Majority of key on-patent products have access initiatives, but these are limited in reach
From the 20 companies evaluated, the Index has identified 53 products that are critical candidates for companies’ access initiatives. The Index uses four criteria: being on-patent, being a firstline therapy, and being designated as an essential medicine by the World Health Organization, as well as targeting a disease in scope. The 53 products are mainly medicines for HIV/AIDS or hepatitis C, and vaccines, including the measles-mumps-rubella-varicella vaccine. The remaining products are varied, including essentials such as inhalable medicines for people with asthma. The Index found that 37 of the products (70%) are covered by at least one such initiative. Yet most of these are limited in scale and reach.
Most initiatives limited in scope
Patents give their owners control over a product’s price as well as where and in what volumes it is available. The decisions pharmaceutical companies take have a larger impact on public health when patents cover first-line therapies on the WHO Model List of Essential Medicines (EML). First-line therapies are generally needed in higher volumes, as they are the treatments doctors turn to in the first instance, while products on the WHO EML are considered essential for all healthcare systems.
The Index conducted a specific analysis to investigate what companies are doing to facilitate affordability and supply to these products, examining pricing, licensing and donation programmes. It found that 37 of the products (70%) are covered by at least one such initiative. Yet most of these are limited in scale and reach.
Most of the initiatives involve using different prices for different populations. Per disease, the Index has identified 13 countries on average as priority targets for pricing strategies.* Most pricing strategies in this analysis are applied in fewer than five of the countries where greater affordability is a priority.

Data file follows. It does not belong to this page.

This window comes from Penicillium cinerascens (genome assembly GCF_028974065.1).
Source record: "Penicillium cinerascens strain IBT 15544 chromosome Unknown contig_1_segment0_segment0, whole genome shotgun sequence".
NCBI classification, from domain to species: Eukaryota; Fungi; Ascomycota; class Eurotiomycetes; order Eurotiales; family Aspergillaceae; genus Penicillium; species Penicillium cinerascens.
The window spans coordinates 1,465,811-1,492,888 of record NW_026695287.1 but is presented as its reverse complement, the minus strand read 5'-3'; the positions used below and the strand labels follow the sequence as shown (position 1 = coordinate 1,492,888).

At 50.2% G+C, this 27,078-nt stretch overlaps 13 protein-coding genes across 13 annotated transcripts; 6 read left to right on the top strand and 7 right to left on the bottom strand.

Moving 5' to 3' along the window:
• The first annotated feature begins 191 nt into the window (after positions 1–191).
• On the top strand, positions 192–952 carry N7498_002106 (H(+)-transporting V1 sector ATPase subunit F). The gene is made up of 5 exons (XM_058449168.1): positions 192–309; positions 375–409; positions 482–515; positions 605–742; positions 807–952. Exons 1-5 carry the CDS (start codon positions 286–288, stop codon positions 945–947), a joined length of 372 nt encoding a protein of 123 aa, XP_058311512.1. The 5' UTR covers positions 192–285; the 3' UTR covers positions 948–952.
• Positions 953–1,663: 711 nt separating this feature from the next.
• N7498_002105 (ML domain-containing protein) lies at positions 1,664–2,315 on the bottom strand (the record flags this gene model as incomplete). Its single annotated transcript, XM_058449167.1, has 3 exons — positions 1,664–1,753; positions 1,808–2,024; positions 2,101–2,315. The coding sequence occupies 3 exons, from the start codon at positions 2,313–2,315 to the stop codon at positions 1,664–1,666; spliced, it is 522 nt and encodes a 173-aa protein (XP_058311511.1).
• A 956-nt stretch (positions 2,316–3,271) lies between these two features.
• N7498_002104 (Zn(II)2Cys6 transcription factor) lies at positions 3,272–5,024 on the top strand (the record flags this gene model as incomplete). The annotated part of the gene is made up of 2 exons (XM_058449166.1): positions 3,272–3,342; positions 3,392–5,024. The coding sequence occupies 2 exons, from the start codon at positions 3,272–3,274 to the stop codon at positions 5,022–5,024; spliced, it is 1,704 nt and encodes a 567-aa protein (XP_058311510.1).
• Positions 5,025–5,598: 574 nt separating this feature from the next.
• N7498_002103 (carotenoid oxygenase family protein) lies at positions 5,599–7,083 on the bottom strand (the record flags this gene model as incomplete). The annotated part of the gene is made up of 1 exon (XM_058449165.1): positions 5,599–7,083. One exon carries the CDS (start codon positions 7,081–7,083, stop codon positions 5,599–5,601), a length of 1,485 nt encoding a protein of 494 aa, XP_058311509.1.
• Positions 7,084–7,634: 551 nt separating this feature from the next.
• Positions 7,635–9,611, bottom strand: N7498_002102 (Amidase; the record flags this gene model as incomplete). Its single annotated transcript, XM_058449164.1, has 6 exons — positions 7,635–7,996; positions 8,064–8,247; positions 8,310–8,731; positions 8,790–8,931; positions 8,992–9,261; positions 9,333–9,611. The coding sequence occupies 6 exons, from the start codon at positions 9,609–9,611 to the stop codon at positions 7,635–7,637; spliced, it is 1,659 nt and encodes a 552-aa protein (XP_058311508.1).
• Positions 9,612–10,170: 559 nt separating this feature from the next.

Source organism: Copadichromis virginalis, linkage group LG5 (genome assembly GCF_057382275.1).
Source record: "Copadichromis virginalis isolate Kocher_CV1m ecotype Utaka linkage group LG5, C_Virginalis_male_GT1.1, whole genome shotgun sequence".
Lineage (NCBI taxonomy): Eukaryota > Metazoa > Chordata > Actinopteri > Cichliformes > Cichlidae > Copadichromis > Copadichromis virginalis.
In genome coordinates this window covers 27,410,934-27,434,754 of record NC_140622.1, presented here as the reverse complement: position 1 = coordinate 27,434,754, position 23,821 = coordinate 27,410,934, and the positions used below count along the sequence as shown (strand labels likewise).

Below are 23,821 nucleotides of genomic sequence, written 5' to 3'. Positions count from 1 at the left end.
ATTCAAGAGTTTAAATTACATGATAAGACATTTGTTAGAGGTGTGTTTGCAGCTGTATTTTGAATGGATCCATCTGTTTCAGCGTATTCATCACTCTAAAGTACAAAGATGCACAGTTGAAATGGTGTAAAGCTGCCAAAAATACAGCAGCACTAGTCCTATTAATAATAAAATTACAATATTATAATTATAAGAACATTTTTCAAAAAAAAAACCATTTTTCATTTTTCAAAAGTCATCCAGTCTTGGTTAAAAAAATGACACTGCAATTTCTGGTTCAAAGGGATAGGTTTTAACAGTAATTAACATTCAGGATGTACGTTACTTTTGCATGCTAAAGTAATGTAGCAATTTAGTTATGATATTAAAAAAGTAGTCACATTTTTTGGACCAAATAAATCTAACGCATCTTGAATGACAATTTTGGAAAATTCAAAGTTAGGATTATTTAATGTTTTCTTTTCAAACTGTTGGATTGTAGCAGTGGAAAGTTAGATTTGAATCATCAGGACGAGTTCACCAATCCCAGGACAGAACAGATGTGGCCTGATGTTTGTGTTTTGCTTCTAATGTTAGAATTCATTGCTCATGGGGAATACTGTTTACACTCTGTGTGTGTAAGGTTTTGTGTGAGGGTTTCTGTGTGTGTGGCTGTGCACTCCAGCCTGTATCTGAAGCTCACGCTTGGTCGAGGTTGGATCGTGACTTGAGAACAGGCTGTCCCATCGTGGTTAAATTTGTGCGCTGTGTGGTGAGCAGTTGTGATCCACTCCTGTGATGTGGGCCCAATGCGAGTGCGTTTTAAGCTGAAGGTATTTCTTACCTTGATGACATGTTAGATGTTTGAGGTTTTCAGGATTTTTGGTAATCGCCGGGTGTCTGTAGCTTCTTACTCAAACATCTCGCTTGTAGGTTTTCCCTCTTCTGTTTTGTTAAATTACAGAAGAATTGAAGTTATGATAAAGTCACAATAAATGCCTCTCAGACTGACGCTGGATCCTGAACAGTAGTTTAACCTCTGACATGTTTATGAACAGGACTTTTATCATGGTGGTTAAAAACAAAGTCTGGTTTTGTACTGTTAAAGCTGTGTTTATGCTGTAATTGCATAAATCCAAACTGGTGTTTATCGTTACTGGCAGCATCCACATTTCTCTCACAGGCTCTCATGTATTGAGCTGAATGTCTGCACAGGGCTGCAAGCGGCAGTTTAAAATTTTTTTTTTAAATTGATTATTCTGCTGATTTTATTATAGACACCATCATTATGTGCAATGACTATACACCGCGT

Figure: 53 products are critical candidates for companies' access initiatives
Drivers for action
Many products with access initiatives are for diseases targeted by donors and other global health actors, such as HIV/AIDS and hepatitis C or neglected tropical diseases, or are vaccines that are the focus of large international programmes to improve immunisation coverage. Two such products stand out for their comparatively broad-based access initiatives: emtricitabine/tenofovir disoproxil fumarate (Truvada®) for HIV/AIDS and sofosbuvir (Sovaldi®), a treatment for hepatitis C. Both are marketed by Gilead. The medicines have stratified pricing schemes applying in all countries considered a priority, and are licensed for local generic-version manufacture in more than 100 countries. There is a donation programme for emtricitabine/tenofovir disoproxil fumarate (Truvada®) in Kenya. However, it should be noted that the affordability of sofosbuvir (Sovaldi®) has been called into question, particularly for poorer populations in wealthier countries.
There are also companies applying initiatives for diseases not widely prioritised by the global health community. For example, AstraZeneca has a particularly nuanced access strategy for its cholesterol-lowering drug, rosuvastatin (Crestor®). Its strategy can take account of individual people’s ability to pay in Brazil. The strategy segments the population into several groups, with the poorest paying the least. Another example is GSK’s salbutamol sulfate (Ventolin®), used in inhalers for asthma and chronic obstructive pulmonary disorder. This product is covered by particularly flexible pricing strategies in 11 out of 16 priority countries. The strategy is global and allows GSK to apply a single, locally adjusted price across specific country markets, taking account of locally relevant factors (such as disease burden, healthcare system and funding). GSK and Gilead account for more than half (23 out of 37) of the products with access strategies.
Figure: Which companies control the 53 products?
There are 16 on-patent first-line therapies that are on the EML and that currently have no pricing, voluntary licensing or structured donation programmes in place. These products include contraceptive methods and devices such as drosperinone/ethinylestradiol (Yasmin®) , as well as a palliative treatment for advanced prostate cancer, leuprolide acetate (Eligard®). Companies are urged to develop and implement access initiatives for these products, starting with countries where greater access is deemed a priority. Companies can also evaluate opportunities to expand access initiatives already in place for products in this group to additional countries, so that more people can benefit, recognising that, as patent owners, they are in a strong position to influence who gains access to these important products.
*Priority countries are disease-specific subsets of countries with a particular need for access to relevant products.